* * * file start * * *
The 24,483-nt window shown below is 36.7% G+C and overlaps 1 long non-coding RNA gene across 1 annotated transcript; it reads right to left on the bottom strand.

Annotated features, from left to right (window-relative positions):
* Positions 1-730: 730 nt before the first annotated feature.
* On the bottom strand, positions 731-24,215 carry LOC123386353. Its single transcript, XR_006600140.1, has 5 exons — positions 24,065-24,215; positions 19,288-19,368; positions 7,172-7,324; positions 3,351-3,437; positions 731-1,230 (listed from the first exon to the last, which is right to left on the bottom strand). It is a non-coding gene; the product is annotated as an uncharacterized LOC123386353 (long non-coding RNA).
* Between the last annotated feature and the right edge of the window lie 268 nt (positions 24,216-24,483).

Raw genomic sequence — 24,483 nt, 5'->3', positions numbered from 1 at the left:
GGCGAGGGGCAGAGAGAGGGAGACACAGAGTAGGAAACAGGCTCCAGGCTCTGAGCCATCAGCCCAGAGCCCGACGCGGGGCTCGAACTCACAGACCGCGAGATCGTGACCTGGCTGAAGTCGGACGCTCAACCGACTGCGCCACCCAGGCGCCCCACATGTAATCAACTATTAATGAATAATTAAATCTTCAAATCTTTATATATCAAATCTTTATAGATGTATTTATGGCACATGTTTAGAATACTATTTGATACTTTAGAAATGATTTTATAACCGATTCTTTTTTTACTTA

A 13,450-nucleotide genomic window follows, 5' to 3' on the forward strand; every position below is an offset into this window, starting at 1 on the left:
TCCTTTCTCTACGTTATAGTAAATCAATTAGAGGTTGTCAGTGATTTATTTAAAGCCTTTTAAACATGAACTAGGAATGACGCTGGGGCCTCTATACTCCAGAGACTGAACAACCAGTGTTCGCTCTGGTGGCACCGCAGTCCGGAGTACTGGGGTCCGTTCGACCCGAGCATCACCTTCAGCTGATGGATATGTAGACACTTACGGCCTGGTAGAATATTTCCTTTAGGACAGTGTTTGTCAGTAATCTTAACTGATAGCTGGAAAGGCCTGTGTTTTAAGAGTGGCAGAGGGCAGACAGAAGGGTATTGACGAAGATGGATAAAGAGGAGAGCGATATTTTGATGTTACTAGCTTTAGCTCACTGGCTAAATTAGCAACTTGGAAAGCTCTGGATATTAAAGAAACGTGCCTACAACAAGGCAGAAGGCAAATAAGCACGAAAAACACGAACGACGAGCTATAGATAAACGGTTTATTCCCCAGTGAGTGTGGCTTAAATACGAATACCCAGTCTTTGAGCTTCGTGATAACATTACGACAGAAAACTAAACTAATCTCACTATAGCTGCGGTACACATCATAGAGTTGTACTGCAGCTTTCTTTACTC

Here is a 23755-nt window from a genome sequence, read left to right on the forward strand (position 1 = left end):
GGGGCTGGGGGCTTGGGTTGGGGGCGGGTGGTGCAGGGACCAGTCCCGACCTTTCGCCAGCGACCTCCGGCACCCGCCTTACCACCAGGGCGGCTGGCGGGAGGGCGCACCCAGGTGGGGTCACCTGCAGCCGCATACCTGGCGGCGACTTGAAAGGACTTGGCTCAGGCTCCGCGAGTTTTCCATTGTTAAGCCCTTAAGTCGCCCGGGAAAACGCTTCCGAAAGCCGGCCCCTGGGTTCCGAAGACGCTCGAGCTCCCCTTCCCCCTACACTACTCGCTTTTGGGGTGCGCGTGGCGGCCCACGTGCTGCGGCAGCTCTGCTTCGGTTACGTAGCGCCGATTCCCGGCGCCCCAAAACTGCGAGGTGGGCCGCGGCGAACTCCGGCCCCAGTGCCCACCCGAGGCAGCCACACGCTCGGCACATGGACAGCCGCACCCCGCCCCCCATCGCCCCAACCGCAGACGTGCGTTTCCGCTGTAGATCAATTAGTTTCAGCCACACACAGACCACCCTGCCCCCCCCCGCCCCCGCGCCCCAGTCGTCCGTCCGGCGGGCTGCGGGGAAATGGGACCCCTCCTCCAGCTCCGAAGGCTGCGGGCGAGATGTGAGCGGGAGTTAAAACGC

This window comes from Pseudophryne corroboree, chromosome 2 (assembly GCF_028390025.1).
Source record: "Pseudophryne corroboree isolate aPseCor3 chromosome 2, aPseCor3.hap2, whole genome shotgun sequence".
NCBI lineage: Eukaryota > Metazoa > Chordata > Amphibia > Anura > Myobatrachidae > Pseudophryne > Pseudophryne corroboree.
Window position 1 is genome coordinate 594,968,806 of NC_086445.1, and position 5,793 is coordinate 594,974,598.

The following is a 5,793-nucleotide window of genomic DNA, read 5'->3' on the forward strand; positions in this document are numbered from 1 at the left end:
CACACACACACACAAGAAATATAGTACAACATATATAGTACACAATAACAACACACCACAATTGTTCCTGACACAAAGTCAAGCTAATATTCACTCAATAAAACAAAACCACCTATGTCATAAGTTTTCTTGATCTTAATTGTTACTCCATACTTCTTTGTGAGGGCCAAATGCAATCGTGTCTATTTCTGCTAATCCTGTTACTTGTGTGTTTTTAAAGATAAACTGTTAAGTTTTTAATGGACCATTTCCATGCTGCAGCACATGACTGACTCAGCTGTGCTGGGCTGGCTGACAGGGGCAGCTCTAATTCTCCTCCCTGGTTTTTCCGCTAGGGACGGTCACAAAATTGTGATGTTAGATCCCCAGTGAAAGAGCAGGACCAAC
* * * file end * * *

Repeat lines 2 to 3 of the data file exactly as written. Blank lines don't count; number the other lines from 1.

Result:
Annotated features, from left to right (window-relative positions):
* Positions 1-730: 730 nt before the first annotated feature.